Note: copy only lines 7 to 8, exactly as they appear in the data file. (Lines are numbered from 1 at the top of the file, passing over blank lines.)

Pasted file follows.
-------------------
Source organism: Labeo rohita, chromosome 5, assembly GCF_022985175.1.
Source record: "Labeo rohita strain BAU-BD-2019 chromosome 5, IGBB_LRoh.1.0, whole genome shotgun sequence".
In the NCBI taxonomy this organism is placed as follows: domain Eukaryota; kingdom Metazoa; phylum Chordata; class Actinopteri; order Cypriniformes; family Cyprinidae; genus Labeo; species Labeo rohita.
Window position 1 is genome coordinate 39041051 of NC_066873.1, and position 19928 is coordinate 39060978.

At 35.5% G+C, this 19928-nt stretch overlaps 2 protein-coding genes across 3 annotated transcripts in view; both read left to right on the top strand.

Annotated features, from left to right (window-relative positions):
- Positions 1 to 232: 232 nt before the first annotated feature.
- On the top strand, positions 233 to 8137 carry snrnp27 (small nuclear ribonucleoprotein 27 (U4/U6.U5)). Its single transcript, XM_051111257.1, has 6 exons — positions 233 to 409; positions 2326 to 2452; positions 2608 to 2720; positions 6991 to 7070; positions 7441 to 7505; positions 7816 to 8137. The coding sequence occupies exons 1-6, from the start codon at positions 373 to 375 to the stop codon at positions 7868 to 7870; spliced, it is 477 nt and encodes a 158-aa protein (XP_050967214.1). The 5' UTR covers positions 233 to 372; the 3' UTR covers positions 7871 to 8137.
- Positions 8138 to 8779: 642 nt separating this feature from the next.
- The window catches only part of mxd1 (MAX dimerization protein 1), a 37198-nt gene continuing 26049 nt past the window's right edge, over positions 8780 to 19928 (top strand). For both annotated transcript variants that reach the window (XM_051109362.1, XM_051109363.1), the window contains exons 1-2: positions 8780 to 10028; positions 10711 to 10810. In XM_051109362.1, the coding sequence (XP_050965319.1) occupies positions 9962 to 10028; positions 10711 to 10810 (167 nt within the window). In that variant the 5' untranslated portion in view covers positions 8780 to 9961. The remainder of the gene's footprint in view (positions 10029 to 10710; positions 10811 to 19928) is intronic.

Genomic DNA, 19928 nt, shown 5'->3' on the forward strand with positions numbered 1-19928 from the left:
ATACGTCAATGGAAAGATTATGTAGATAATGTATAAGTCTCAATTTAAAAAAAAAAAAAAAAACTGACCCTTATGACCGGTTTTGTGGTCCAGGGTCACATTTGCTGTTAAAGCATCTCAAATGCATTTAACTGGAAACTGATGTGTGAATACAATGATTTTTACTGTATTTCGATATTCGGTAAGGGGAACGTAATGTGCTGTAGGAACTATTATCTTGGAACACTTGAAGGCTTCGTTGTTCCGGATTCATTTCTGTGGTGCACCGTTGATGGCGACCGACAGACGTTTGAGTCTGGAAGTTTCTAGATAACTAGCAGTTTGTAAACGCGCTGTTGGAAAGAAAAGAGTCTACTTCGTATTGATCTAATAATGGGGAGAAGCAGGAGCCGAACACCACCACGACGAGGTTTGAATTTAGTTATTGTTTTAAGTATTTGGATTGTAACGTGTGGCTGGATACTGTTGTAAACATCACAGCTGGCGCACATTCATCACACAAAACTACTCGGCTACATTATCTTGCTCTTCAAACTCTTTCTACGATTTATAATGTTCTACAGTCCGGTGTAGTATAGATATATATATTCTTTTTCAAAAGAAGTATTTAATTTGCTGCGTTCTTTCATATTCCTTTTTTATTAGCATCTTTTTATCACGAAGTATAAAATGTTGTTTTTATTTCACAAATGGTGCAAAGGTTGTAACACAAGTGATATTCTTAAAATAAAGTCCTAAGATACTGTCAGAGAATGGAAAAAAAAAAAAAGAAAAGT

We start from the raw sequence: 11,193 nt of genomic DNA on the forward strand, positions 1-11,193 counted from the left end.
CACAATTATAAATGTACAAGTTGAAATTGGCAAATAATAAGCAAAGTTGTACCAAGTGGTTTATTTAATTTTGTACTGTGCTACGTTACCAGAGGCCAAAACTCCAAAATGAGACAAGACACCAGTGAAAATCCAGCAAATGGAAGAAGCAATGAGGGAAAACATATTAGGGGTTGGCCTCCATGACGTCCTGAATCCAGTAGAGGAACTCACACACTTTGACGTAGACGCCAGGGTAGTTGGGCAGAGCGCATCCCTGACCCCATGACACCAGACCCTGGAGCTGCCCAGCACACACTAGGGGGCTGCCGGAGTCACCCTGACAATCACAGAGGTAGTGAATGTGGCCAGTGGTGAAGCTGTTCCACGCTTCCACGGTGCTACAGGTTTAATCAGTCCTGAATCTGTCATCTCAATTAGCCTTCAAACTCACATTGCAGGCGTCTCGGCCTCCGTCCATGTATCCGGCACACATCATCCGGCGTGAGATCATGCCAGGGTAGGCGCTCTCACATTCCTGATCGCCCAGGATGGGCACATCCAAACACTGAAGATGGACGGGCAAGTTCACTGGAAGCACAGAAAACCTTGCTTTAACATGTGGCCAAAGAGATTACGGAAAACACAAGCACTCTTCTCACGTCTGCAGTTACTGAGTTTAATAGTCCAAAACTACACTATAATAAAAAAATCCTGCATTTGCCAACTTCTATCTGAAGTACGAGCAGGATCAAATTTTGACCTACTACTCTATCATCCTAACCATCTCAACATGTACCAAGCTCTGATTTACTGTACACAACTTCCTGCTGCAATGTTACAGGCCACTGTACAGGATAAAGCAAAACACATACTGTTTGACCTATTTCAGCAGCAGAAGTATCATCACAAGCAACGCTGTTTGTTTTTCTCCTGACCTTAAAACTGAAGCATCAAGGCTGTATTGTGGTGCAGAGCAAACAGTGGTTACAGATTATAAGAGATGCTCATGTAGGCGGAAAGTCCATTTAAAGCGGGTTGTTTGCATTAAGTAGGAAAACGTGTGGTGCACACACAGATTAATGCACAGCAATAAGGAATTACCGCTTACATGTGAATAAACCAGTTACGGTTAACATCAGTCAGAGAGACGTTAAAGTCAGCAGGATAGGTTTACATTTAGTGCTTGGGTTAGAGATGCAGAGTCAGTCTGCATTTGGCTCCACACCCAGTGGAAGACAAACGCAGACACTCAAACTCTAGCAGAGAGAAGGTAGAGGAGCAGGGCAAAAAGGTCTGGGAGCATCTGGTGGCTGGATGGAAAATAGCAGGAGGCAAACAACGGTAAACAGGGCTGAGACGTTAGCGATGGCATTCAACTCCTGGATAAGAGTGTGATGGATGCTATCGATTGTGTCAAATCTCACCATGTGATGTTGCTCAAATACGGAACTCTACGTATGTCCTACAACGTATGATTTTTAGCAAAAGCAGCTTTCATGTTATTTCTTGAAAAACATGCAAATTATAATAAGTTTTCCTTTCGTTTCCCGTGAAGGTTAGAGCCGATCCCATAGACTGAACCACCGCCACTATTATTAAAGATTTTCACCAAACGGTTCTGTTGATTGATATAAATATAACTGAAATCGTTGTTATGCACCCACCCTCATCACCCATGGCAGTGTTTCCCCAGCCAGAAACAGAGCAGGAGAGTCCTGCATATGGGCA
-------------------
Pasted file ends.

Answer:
- Positions 1 to 232: 232 nt before the first annotated feature.
- On the top strand, positions 233 to 8137 carry snrnp27 (small nuclear ribonucleoprotein 27 (U4/U6.U5)). Its single transcript, XM_051111257.1, has 6 exons — positions 233 to 409; positions 2326 to 2452; positions 2608 to 2720; positions 6991 to 7070; positions 7441 to 7505; positions 7816 to 8137. The coding sequence occupies exons 1-6, from the start codon at positions 373 to 375 to the stop codon at positions 7868 to 7870; spliced, it is 477 nt and encodes a 158-aa protein (XP_050967214.1). The 5' UTR covers positions 233 to 372; the 3' UTR covers positions 7871 to 8137.